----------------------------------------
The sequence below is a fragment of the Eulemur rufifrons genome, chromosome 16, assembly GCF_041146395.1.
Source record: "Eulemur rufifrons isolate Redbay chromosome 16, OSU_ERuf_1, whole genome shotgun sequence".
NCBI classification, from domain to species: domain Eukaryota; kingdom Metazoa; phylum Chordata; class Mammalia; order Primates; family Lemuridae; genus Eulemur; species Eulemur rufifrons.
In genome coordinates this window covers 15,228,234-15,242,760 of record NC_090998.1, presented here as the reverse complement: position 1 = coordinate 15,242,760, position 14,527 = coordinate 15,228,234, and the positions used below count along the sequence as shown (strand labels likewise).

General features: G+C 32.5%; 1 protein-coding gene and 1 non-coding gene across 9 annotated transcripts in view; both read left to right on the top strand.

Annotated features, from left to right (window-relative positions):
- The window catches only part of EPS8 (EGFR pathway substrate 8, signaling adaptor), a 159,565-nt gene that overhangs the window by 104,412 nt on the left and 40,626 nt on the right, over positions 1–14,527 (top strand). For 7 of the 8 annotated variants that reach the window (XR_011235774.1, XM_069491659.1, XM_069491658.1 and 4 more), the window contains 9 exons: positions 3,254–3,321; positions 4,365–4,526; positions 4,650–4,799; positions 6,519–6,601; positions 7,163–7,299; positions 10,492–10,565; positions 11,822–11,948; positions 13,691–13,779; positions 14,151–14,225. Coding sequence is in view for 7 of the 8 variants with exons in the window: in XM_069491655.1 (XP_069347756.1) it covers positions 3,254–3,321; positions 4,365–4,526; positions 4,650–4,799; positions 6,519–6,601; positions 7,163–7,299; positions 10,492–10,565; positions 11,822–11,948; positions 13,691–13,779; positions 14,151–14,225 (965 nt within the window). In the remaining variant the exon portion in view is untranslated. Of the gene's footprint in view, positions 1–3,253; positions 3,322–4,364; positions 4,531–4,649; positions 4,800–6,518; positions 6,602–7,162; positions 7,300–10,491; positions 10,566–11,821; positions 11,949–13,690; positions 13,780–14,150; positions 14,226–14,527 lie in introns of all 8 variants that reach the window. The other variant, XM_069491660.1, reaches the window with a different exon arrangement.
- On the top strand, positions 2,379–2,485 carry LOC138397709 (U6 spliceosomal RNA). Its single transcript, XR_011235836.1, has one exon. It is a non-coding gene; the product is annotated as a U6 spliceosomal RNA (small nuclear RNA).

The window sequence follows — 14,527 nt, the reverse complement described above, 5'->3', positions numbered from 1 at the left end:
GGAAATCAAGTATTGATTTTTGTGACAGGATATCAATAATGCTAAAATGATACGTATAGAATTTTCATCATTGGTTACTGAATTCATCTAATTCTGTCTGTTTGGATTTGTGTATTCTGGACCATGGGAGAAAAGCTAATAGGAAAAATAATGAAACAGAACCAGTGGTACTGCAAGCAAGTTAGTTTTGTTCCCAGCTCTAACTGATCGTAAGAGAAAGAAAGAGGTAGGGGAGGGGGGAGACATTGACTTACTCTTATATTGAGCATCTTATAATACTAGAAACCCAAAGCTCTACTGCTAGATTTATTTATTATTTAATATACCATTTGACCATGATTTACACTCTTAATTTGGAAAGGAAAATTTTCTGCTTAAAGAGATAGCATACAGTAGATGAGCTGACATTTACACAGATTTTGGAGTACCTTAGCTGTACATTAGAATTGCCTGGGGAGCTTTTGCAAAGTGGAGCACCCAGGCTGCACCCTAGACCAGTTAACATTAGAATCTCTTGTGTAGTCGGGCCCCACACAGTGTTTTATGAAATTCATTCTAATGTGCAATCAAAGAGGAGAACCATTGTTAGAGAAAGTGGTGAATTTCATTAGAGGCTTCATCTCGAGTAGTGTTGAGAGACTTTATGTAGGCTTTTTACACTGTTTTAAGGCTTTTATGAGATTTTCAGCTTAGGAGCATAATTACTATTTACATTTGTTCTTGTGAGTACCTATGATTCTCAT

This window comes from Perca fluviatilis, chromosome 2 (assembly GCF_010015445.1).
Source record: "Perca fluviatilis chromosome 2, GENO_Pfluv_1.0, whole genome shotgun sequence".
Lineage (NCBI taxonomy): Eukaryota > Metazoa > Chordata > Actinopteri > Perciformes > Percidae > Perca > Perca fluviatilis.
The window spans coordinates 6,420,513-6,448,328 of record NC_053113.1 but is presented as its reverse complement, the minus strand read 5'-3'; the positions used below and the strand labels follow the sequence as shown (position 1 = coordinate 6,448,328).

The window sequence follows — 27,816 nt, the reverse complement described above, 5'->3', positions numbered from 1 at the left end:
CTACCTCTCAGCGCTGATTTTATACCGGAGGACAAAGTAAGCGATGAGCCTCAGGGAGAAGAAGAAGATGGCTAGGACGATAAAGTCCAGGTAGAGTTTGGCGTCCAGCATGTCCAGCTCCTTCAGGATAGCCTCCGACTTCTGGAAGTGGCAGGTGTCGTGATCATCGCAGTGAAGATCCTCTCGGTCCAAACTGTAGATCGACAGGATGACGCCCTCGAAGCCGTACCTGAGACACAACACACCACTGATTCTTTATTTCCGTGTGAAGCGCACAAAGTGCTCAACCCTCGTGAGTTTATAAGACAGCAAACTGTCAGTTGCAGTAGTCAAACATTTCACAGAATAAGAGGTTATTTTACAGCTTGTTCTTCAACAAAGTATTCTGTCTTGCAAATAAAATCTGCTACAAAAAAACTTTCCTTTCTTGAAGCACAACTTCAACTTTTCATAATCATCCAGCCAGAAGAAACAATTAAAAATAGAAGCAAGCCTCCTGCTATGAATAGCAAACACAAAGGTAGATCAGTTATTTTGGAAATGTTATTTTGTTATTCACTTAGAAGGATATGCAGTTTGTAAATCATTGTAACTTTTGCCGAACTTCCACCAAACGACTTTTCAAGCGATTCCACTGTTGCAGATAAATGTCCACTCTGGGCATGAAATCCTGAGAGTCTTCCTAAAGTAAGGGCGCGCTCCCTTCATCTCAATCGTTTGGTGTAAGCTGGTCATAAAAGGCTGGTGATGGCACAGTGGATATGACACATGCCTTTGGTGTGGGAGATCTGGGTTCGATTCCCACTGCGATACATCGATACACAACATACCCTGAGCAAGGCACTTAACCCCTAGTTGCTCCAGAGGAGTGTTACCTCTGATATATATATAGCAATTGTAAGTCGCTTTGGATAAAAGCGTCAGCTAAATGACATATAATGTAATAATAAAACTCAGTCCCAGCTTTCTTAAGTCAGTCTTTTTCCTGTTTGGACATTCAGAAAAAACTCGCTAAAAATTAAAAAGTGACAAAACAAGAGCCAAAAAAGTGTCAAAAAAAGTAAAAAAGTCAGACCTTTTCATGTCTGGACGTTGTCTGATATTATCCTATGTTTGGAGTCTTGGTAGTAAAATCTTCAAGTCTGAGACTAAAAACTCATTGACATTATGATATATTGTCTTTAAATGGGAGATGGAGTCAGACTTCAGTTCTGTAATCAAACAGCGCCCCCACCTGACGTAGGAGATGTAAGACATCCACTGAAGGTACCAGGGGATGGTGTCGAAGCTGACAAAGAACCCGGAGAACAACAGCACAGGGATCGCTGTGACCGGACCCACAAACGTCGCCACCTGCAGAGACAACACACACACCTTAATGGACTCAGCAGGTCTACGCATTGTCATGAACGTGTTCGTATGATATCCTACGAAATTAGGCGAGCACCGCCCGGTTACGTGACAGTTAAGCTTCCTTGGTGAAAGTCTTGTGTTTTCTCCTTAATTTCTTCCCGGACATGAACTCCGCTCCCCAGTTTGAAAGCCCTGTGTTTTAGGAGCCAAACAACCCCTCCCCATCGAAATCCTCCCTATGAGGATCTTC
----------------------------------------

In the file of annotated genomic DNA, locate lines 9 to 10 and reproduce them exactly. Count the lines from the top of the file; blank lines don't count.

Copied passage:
The window sequence follows — 14,527 nt, the reverse complement described above, 5'->3', positions numbered from 1 at the left end:
GGAAATCAAGTATTGATTTTTGTGACAGGATATCAATAATGCTAAAATGATACGTATAGAATTTTCATCATTGGTTACTGAATTCATCTAATTCTGTCTGTTTGGATTTGTGTATTCTGGACCATGGGAGAAAAGCTAATAGGAAAAATAATGAAACAGAACCAGTGGTACTGCAAGCAAGTTAGTTTTGTTCCCAGCTCTAACTGATCGTAAGAGAAAGAAAGAGGTAGGGGAGGGGGGAGACATTGACTTACTCTTATATTGAGCATCTTATAATACTAGAAACCCAAAGCTCTACTGCTAGATTTATTTATTATTTAATATACCATTTGACCATGATTTACACTCTTAATTTGGAAAGGAAAATTTTCTGCTTAAAGAGATAGCATACAGTAGATGAGCTGACATTTACACAGATTTTGGAGTACCTTAGCTGTACATTAGAATTGCCTGGGGAGCTTTTGCAAAGTGGAGCACCCAGGCTGCACCCTAGACCAGTTAACATTAGAATCTCTTGTGTAGTCGGGCCCCACACAGTGTTTTATGAAATTCATTCTAATGTGCAATCAAAGAGGAGAACCATTGTTAGAGAAAGTGGTGAATTTCATTAGAGGCTTCATCTCGAGTAGTGTTGAGAGACTTTATGTAGGCTTTTTACACTGTTTTAAGGCTTTTATGAGATTTTCAGCTTAGGAGCATAATTACTATTTACATTTGTTCTTGTGAGTACCTATGATTCTCAT